English
 
User Manual Privacy Policy Disclaimer Contact us
  Advanced SearchBrowse

Item

ITEM ACTIONSEXPORT

Released

Journal Article

Network analysis for a network disorder: The emerging role of graph theory in the study of epilepsy

MPS-Authors
/persons/resource/persons22828

Bernhardt,  Boris C.
Neuroimaging of Epilepsy Laboratory, Montreal Neurological Institute and Hospital, McGill University, QC, Canada;
Department Social Neuroscience, MPI for Human Cognitive and Brain Sciences, Max Planck Society;

External Ressource
No external resources are shared
Fulltext (public)
There are no public fulltexts stored in PuRe
Supplementary Material (public)
There is no public supplementary material available
Citation

Bernhardt, B. C., Bonilha, L., & Gross, D. W. (2015). Network analysis for a network disorder: The emerging role of graph theory in the study of epilepsy. Epilepsy and Behavior, 50, 162-170. doi:10.1016/j.yebeh.2015.06.005.


Cite as: http://hdl.handle.net/11858/00-001M-0000-0029-7129-0
Abstract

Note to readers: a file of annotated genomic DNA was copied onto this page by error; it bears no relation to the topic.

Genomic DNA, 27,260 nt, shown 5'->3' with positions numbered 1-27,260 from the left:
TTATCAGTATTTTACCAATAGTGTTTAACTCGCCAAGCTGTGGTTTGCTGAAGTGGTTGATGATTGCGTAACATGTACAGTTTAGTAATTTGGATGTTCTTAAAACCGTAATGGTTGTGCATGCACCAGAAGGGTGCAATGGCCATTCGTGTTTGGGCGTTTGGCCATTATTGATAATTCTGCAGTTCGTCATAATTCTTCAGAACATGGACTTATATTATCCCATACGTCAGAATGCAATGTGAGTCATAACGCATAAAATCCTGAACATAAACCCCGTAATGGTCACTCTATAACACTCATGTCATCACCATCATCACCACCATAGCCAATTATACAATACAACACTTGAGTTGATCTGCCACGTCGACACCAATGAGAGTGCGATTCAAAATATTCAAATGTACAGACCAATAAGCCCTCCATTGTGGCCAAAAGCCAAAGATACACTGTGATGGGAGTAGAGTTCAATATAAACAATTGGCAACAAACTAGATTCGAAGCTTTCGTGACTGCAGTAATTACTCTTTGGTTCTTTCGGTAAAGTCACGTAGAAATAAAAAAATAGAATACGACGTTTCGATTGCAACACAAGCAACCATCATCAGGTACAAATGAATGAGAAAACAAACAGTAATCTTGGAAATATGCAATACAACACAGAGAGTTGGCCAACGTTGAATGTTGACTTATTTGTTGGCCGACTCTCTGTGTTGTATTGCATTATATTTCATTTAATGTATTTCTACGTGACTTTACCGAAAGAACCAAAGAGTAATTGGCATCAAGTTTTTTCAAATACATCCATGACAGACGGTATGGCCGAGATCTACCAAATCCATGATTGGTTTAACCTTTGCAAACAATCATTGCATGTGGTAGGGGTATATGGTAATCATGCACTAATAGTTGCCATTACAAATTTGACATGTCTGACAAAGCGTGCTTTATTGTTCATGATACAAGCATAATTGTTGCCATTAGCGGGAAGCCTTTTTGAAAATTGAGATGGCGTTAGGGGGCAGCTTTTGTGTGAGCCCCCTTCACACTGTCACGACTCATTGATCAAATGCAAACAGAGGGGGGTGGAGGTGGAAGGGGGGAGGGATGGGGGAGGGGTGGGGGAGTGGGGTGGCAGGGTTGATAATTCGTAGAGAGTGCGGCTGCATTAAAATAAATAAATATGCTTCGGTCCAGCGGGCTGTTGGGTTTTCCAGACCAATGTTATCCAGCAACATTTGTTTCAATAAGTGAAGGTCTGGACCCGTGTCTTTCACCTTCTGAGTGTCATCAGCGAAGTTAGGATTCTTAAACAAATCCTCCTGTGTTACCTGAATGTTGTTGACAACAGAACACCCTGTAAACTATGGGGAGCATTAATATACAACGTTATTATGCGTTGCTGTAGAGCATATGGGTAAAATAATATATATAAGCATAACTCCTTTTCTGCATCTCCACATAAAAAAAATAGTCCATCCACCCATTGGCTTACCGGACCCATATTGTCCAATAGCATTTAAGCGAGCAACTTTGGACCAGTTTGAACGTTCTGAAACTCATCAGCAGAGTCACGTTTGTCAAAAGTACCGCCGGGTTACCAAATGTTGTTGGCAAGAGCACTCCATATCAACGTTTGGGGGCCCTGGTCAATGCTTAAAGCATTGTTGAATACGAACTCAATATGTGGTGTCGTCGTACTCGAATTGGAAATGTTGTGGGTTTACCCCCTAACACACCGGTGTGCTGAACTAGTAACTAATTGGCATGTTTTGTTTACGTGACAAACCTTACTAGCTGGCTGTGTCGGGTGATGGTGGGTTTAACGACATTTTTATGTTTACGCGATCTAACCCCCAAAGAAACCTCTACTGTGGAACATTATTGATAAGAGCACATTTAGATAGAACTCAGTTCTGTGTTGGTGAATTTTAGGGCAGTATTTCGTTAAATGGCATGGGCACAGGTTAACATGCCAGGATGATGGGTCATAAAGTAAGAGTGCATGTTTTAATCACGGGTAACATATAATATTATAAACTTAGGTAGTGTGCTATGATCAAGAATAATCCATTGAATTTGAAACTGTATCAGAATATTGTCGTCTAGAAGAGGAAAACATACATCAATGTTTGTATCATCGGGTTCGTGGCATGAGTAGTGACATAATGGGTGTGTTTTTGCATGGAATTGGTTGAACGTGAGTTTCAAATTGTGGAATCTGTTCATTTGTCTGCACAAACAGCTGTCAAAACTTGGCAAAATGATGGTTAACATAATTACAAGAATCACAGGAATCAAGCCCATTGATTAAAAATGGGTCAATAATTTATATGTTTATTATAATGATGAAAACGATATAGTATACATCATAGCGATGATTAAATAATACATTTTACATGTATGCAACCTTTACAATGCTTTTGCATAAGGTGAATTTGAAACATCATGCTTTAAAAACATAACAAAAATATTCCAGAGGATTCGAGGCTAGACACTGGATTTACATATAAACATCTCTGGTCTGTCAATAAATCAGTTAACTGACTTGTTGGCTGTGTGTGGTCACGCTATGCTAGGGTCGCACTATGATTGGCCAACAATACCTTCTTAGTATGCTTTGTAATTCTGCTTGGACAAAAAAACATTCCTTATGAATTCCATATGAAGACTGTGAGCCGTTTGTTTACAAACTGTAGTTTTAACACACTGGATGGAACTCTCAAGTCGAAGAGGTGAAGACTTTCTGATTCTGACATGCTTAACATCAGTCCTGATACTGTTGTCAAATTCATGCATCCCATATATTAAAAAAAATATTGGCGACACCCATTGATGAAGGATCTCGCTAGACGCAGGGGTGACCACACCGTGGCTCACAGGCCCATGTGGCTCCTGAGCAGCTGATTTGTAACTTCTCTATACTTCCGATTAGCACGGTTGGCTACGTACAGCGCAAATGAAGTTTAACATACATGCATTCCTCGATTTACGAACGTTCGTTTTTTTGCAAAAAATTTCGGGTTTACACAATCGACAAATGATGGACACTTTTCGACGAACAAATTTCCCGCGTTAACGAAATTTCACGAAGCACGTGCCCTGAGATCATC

Recent years have witnessed a paradigm shift in the study and conceptualization of epilepsy, which is increasingly understood as a network-level disorder. An emblematic case is temporal lobe epilepsy (TLE), the most common drug-resistant epilepsy that is electroclinically defined as a focal epilepsy and pathologically associated with hippocampal sclerosis. In this review, we will summarize histopathological, electrophysiological, and neuroimaging evidence supporting the concept that the substrate of TLE is not limited to the hippocampus alone, but rather is broadly distributed across multiple brain regions and interconnecting white matter pathways. We will introduce basic concepts of graph theory, a formalism to quantify topological properties of complex systems that has recently been widely applied to study networks derived from brain imaging and electrophysiology. We will discuss converging graph theoretical evidence indicating that networks in TLE show marked shifts in their overall topology, providing insight into the neurobiology of TLE as a network-level disorder. Our review will conclude by discussing methodological challenges and future clinical applications of this powerful analytical approach.